Home Publishers Dotdash Meredith Looks To AI Partnerships To Protect Its Search Traffic

Dotdash Meredith Looks To AI Partnerships To Protect Its Search Traffic

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Comic: America's Next Top AI Model

Dotdash Meredith (DDM) sees its OpenAI partnership as an opportunity to participate in an inevitable trend.

When it comes to collaborating with generative AI companies, “some [publishers] may go through various stages of resisting that,” said IAC CEO Joey Levin. “But I do expect that others will follow over time.”

Levin probably didn’t intend to invoke Star Trek’s “Resistance is futile” approach to dealing with the Borg’s robot hive mind, but hey.

The publisher announced its partnership with ChatGPT provider OpenAI on Tuesday, the same day as its Q1 earnings release. And it previewed plans for how the partnership could enhance its digital ad business, which grew by 19% YOY, even further.

DDM will license OpenAI’s content for training its generative AI models. In exchange, ChatGPT will link to DDM’s content when it’s used in the AI’s responses to queries. OpenAI will also help DDM develop new generative AI features for its properties, while DDM will use OpenAI’s tech to enhance its contextual targeting solution, D/Cipher.

Protecting search referrals

According to a Wednesday morning Q&A between DDM’s parent company IAC and investors, it appears DDM is looking to generative AI partnerships to protect its investments in boosting search traffic – an attempt to counter Big Tech’s efforts to siphon traffic away from publishers.

In fact, partnering with AI firms might be one of the only viable ways for digital publishers to maintain some degree of referral traffic.

Referrals have been disappearing as search and social platforms seek to keep users engaged on their own properties rather than linking to third-party sites. And they are increasingly relying on generative AI tech to do so.

For example, fears abound about Google’s Search Generative Experience (SGE), which produces article-length responses directly within its AI-generated results without always linking to the third-party sites that information is sourced from. An investor asked Levin whether IAC’s publisher properties are already seeing a reduction in referral traffic as a result of SGE.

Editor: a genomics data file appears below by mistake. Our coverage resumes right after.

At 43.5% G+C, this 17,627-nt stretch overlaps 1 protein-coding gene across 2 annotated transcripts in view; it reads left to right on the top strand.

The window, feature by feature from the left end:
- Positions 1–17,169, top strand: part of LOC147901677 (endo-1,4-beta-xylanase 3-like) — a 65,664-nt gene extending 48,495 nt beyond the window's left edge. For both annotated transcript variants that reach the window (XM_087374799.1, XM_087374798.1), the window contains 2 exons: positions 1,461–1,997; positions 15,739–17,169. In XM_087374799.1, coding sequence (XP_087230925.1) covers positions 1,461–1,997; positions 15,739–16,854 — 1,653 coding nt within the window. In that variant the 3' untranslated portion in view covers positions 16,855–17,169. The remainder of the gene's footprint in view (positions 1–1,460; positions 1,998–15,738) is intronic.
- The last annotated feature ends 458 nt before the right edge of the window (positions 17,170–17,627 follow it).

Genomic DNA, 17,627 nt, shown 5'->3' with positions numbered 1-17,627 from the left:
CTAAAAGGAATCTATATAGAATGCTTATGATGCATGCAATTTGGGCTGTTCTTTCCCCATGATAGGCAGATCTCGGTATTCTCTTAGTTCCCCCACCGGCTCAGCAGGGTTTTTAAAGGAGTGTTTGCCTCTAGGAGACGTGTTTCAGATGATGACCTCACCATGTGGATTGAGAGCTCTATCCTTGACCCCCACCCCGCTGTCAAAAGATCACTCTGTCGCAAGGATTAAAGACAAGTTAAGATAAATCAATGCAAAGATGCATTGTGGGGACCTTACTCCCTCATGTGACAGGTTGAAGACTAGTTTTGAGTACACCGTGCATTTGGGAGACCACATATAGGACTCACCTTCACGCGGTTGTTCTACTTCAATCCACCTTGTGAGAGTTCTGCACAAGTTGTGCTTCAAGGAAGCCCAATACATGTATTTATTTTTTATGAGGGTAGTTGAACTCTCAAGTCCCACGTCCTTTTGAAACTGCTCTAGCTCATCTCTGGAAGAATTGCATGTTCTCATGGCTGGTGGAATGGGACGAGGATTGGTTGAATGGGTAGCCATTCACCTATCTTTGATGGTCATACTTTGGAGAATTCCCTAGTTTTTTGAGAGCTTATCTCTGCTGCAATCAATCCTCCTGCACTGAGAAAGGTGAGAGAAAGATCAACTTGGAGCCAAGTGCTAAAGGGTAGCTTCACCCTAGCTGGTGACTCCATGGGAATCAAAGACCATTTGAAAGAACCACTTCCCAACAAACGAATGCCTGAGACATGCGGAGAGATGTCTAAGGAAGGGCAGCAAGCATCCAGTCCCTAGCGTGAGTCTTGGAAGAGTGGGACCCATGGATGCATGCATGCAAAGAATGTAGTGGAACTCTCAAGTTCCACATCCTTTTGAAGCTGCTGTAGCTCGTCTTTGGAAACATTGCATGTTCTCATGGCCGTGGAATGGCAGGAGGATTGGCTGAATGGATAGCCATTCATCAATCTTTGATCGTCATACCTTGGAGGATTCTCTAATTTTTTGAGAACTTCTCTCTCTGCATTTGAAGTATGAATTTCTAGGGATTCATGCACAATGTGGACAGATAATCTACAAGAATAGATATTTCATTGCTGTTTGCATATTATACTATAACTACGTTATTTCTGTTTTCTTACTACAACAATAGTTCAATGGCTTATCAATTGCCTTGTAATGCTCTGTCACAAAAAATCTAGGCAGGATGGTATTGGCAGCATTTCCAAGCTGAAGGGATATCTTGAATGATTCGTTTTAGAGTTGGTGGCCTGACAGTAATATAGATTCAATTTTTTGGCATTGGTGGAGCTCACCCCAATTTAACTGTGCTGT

“Google is holding more traffic for themselves. That’s been a multiyear, if not decade trend, and I expect that to continue,” Levin said. “But we have not seen any direct impact of that yet.”

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Emphasis on “yet.”

However, through the OpenAI deal, DDM has ensured that ChatGPT, at least, will continue to link to its content in query results. And since the deal is non-exclusive, DDM is free to enter similar deals with other generative AI firms.

Traffic growth

The need to protect referral traffic was illustrated by the impact traffic growth had on DDM’s business in Q1.

DDM’s digital revenue grew 13% YOY to $209 million, driven mainly by growth in advertising, Levin said. Ad revenue grew 19% YOY to $132.9 million, which beat investor expectations.

Levin attributed the growth in ad revenue to an 8% increase in core sessions, which DDM defines as visits to its top owned and operated sites.

However, DDM’s core session growth actually slowed down a bit compared to Q4’s 10% rate. This decline resulted from a 50% YOY drop in referrals from Facebook, another platform that’s been investing in AI to keep audiences engaged while limiting outbound links to publishers.

The decline in Facebook referrals “has been a significant trend across the publisher ecosystem since the middle of last year, and it’s hit the whole industry hard,” said IAC EVP, CFO and COO Christopher Halpin. However, Facebook only represents 4% of DDM’s traffic, down from 7% a year ago, he added.

Overall, incremental traffic is hard to come by for US-focused publishers since “the internet is not growing right now in terms of users,” Levin said.

However, DDM has seen more traffic from growing its portfolio of sites, he said. And he hopes DDM content being linked in ChatGPT results will be another source of incremental site visits.

DDM is also bullish on content aggregator Apple News as a source of revenue growth, though its impact is not reflected in DDM’s audience growth numbers since user engagement happens within that app and not on DDM’s sites.

Instead, this impact is reflected in DDM’s licensing revenue, which grew 9% YOY, due mainly to improved performance from content aggregators.

Enhancing contextual

Increased traffic wasn’t DDM’s only source of revenue growth in Q1. Levin said investments in DDM’s ad tech stack also helped it monetize its audience growth.

Those investments include its contextual targeting solution, D/Cipher, which launched last June. DDM anticipates the OpenAI partnership will enhance D/Cipher’s contextual targeting capabilities.

The plan is for the generative AI tech to enable mapping audience intent signals across a wider range of online content, including on non-DDM sites, Levin said.

Basically, the idea is OpenAI’s machine learning capabilities can allow D/Cipher to parse many more sites for data on how the content a person is reading might illustrate what products or services they’re interested in.

OpenAI’s tech can also parse non-text content, including video and images, more effectively than DDM could do on its own, Halpin added.

Essentially, DDM is betting that OpenAI will give it access to contextual signals across more scaled inventory, Levin said. And once third-party cookies are no longer available and advertisers come to prioritize context-based targeting signals, DDM expects to be ahead of the curve.

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